Wednesday, December 06, 2006

Unexcused Absence

That doesn't refer to me, though I have been gone for a while. I'm talking about the truancy epidemic among high school students that is sweeping the country.

Around 50 percent of kids drop of out school nationally, and that number is higher among black and Latino students. Lots of reasons for this, none of them simple, which makes solutions even more difficult. I try to address the dilemma in this week's column.
Meanwhile, here's a link to some useful information.

What do you think? We need some answers.


Anonymous Y. Torrance said...

Hi Annette:

I read with much interest your column in today's Philadelphia Inquirer. I totally agree with you. Attendance at school starts at home but so does everything else. Our children are our responsibility before they are anyone else's. They are not the responsibility of the police, the mayor, the church, the school, etc. When we finally realize this, perhaps we can teach our children to respect authority, play by the rules and do the right thing (as Spike Lee once said).

I am not a parent but a mentor and I can see firsthand what the lack of parental responsibiity and involvement in childrens' lives does, not just to the child but the entire community.

We need to stop making excuses and step up and do right by our children. Children don't want things, they want love and that doesn't cost anything.

12:54 PM  
Blogger Conaky said...

It would be so great if we could send our children to school from the age of five until the age of 18, have them receive the support and services they need to succeed and graduate. Alas, that is too often not the case. I'm not sure how effective it will be to send parents to prison, which will likely affect their job and ability to earn a living (a couple days "off" could cause a setback for many). There must be someone out there with winning, innovative ideas. I realize that not everyone learns the same way, nor does everyone fit into the traditional model. 14,830 absent students on a given day is a huge number; We must teach kids the value of an education. There are no easy answers. Thanks for bringing this to the forefront. You do us proud.

12:14 AM  
Anonymous Anonymous said...

I think like with everything in life, it's a process to achieve a formula that works for the long term good of community/country.
I'm living since a while in Zurich, Switzerland. We also made a conscious decision to raise our child here as, although not perfect, the school system and many other aspects of this country work more towards the betterment of the future generation. For eg, school is so (rigidly) mandatory that if kids don't attend, parents are fined, if no written/oral excuse/consent has been presented before hand. Given that this has been implemented into the Swiss psyche for generations, "playing truancy" is not one of the issues within our school system.
The responsibility must start at home and us parents must be held accountable for too often valuing material wealth above our kids wellbeing. I say "hit us" (when applicable) where it hurts and that's in the pocket and make this national!


2:55 AM  
Anonymous Anonymous said...

I did some quick searches and found NO information to support your statement that 'around fifty percent' of students drop out of school.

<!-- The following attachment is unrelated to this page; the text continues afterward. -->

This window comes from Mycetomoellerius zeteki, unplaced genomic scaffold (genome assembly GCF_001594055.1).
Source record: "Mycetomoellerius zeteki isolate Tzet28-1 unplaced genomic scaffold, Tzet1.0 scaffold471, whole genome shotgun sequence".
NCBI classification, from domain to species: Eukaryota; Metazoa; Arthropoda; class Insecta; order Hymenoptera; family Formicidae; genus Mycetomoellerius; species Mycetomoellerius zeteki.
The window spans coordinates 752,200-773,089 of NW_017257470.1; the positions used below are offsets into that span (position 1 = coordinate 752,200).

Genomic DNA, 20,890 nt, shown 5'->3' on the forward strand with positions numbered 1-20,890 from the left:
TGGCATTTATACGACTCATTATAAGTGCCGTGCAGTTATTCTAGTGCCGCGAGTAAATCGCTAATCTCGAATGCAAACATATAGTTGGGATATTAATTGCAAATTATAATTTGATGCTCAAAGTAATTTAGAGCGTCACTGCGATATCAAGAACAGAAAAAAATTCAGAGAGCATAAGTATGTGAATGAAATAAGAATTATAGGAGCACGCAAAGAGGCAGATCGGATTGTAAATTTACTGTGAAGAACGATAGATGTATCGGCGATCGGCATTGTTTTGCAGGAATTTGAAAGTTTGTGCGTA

While drop out rates are higher in Philadelphia, the national average for all students is less than fifteen percent. Regardless of the number, it is critical to constantly find ways to graduate more students.

Also, your statement referring to what happened at Columbine High School is inflamatory and misleading. Two troubled, psychotic students went on a rampage; this was not an indictment of the entire school or community.

You have a good message, but you need to have your facts straight and not make sweeping generalizations or misleading statements.

7:12 AM  
Anonymous leVoice said...

I'm working on this problem first hand and although no expert (who truly is?) I will say this for certain: this is a new time an age, we who want to best for children are up against incredible odds; ipods, gameboys, mtv,bet,videogames, non-stop comercials on tv, cable and movie theaters, personal pc's, laptops and more. Bottom line we are competing for our children's attention 24hrs a day non-stop and all of these deterents are very creative and colorful. Teachers must now be just as creative and colorful. The parents we all remember as the norm do not exist anymore. they are younger and less expereiced and less prepared. the image of the educated student took a hit years ago and was looked upon as nerdy...not cool, to say the lest. We must now flip the script and make being educated, being, hip, what's up! Not just the right thing to do because that is obviosly not working. If Diddy, Paris,50cent,or any other of their icons were flaunting high I.Q's as well as Bling! Ours kids would be running to class. If Bill Gates dressed like Jay-Z and his Wife looked like Beyonce' whew! I know it sounds silly to many of you but believe me, first hand knowledge from hands on experience tells me this is what we have to do. Oprah told the truth! And the truth hurts! And one last thing. The people who need to hear this are not logging on to a blog. So I know I'm either preaching to the choir or debating this with other "intellectuals". Think about it.

11:09 AM  
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